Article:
Wednesday, March 28, 2012

This Business of Poetry, Part 8: What To Do In The Desert While You Await Inspiration

SO, here you are and the river is dry, now. You had tons of great material flow out onto the pages, and now there is nothing. Arrrgh! This is frustrating and unavoidable.

What does one do, in this situation? (You realize, of course, that this is the single most-asked question with regard to creative endeavor…) Well, I have a short, one-word answer that I can expand upon:


Ha, ha, cute joke, say you, what should we really do?

(sigh) So, I guess the expansion is required, and I had better supply one.

Even when you feel like nothing decent is extant in your brain, you should try to write something every day. Don’t kill yourself if you don’t like what you see. You might even pull out those poems that you haven’t been able to finish, for one reason or another, and rework those. If reworking gets irritating, stop and move on to other things, such as:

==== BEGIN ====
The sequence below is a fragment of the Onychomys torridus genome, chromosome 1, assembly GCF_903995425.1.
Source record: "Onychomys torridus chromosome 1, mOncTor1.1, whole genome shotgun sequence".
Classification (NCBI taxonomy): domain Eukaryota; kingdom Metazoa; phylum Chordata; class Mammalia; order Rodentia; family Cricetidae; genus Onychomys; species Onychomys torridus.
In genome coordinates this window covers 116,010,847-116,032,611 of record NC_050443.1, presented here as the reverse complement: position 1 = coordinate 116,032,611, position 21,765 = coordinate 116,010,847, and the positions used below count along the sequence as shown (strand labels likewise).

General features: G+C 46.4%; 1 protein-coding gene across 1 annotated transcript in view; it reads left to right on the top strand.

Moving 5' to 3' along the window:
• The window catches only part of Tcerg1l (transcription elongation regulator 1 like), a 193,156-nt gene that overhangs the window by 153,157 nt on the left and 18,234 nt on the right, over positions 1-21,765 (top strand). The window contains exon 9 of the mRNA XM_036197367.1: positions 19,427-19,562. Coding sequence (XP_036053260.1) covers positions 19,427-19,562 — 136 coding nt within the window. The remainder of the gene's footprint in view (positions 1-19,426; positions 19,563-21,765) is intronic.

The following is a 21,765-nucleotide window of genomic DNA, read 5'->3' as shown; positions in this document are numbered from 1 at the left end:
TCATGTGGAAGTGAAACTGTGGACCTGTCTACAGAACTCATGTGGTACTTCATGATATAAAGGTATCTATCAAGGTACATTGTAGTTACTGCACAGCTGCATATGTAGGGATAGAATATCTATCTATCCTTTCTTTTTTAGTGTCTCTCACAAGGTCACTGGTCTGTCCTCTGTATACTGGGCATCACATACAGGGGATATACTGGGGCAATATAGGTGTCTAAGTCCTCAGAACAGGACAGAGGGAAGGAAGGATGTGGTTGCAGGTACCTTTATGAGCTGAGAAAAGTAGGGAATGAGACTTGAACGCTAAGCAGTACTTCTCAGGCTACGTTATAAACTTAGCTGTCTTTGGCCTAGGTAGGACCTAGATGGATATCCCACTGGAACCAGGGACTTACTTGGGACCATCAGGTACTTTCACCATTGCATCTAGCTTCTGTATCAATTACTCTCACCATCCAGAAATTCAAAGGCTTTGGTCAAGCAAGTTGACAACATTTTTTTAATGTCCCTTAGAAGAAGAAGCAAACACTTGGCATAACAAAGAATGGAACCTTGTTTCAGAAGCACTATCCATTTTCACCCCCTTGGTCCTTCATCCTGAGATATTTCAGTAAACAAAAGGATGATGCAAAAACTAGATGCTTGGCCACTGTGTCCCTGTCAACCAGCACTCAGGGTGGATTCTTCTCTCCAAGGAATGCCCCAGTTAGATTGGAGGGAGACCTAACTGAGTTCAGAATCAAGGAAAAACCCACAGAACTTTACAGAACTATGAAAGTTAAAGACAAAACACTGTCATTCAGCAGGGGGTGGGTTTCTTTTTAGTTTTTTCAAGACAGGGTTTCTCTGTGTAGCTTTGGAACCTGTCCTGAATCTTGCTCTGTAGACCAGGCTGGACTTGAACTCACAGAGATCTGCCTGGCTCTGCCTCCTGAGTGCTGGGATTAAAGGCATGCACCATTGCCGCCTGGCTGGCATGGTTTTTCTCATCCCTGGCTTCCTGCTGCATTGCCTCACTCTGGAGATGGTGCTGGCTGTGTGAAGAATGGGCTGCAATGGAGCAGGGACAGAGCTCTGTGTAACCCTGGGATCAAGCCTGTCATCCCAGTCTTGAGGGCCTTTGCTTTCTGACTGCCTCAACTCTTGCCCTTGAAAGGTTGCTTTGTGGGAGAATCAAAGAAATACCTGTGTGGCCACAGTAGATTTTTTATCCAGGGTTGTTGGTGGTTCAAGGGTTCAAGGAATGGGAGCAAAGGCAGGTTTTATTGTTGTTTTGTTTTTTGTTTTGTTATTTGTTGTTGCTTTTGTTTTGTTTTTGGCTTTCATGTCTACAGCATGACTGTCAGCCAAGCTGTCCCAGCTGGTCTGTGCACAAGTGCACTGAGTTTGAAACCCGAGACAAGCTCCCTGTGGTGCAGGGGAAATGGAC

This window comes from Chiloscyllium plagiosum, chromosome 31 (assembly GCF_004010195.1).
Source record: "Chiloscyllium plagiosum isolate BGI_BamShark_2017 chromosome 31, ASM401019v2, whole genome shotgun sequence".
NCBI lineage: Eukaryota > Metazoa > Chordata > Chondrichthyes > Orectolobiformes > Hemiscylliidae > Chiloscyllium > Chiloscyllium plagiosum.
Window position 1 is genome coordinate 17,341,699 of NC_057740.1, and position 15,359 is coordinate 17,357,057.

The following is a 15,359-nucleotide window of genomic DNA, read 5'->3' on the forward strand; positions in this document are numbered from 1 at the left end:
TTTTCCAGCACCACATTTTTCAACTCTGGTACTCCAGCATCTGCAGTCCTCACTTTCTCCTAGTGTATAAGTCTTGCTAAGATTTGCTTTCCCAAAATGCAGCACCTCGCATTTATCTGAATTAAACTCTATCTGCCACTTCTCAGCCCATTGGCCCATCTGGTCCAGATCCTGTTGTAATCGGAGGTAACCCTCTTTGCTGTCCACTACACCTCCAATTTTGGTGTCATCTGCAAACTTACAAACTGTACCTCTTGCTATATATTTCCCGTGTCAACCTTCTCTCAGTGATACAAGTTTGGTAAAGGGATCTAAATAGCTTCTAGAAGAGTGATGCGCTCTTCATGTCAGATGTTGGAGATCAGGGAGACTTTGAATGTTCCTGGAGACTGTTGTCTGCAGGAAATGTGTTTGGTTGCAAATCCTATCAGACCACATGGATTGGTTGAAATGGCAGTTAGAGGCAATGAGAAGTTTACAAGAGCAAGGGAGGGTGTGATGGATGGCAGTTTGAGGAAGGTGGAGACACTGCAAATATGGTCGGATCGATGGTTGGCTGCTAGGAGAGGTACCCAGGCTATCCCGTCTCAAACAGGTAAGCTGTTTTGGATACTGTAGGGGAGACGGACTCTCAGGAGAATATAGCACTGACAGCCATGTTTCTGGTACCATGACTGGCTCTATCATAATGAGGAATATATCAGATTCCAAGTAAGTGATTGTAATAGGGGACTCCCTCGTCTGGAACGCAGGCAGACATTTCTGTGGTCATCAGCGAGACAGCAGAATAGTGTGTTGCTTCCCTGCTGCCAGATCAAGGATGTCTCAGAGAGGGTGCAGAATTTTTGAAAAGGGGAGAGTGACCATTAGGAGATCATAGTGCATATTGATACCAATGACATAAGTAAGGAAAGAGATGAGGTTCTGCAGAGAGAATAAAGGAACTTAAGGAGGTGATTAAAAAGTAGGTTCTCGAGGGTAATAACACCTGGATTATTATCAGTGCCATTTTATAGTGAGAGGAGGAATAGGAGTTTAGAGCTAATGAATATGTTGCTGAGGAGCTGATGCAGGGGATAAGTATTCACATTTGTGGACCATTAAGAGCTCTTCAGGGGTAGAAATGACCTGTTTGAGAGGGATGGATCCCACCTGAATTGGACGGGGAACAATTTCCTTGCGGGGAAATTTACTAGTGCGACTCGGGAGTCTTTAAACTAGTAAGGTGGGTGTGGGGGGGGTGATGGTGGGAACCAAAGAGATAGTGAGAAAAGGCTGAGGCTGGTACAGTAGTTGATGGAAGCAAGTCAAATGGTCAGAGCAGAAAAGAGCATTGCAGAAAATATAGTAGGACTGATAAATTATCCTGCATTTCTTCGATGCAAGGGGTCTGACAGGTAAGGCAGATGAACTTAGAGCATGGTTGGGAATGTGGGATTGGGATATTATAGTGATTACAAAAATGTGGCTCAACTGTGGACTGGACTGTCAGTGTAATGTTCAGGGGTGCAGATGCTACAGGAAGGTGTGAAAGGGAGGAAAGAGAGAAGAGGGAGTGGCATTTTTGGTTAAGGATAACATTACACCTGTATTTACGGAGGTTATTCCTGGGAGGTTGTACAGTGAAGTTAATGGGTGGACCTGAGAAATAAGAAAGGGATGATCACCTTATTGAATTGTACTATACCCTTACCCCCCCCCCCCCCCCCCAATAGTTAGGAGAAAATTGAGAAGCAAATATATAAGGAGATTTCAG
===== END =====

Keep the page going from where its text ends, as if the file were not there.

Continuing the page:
attending concerts
having coffee or tea with friends
discuss current events with someone

One should fully engage in all the commonplace activities of life. This, after all, is the seed bed for all of life’s inspiring moments. Engaging in activities fully and wholeheartedly is about as inspired as it gets, as any zen practitioner would say.

I alluded to the word practice just now, and also in the last entry in this series. All of your writing is a practice, of sorts. Your creative energy and outpouring is all done in a specific medium, with a specific sort of way that you go about doing the activity, but this is an exercise of the mind, just as physical activity exercises the body, chants, prayers, songs or other devotions exercise the spirit. Each and everything that you do and experience, feel, see or hear is part of your existential databank. I cannot think of any better practice than expanding your horizons with ever more experiences.  Listening is a good part of such practice.

It is always good to take a break, to treat yourself to a change of scene. Any activity that feeds your senses is bound to open you to new channels of thought.